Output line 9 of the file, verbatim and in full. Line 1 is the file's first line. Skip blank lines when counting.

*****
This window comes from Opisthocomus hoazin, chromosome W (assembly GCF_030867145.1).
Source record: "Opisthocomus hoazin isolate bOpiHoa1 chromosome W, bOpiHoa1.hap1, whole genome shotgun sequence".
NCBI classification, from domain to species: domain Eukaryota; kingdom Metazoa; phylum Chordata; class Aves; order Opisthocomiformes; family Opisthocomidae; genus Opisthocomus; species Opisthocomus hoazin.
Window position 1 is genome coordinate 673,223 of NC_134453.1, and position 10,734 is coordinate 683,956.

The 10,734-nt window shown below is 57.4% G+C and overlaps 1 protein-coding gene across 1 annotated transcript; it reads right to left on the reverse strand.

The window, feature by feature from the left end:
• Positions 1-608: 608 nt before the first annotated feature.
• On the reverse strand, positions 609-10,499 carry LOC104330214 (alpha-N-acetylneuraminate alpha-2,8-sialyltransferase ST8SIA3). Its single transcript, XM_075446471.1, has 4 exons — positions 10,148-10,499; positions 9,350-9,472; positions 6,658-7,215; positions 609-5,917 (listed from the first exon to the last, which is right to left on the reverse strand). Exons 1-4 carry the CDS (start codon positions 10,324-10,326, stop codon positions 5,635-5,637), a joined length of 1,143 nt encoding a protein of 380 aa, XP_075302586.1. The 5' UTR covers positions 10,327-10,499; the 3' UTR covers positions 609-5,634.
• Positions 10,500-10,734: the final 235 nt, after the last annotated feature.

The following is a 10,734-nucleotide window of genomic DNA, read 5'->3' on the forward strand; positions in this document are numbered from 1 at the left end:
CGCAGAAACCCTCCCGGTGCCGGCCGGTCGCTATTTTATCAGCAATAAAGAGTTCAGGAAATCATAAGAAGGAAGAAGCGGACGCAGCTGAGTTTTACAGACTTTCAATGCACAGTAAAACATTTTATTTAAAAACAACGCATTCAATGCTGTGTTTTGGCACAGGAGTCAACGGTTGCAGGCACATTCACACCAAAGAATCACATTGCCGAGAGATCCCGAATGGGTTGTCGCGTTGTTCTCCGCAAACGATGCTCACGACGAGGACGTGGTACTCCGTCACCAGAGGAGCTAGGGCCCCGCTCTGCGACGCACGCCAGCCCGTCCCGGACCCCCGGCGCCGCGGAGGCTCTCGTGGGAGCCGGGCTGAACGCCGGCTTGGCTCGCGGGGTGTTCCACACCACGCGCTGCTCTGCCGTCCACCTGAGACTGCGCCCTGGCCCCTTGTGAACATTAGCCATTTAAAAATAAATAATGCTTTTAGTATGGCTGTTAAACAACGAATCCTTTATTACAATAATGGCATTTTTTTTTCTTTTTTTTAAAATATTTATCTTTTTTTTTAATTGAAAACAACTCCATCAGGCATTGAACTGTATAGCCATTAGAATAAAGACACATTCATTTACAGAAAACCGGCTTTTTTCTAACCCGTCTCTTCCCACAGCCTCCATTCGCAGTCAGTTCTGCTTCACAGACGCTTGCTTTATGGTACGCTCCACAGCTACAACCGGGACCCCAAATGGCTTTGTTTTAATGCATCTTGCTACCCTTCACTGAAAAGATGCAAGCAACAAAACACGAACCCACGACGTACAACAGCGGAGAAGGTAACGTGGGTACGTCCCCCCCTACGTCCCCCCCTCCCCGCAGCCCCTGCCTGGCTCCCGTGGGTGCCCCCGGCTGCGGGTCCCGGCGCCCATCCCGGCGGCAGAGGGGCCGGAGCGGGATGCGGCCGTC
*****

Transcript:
• Positions 10,500-10,734: the final 235 nt, after the last annotated feature.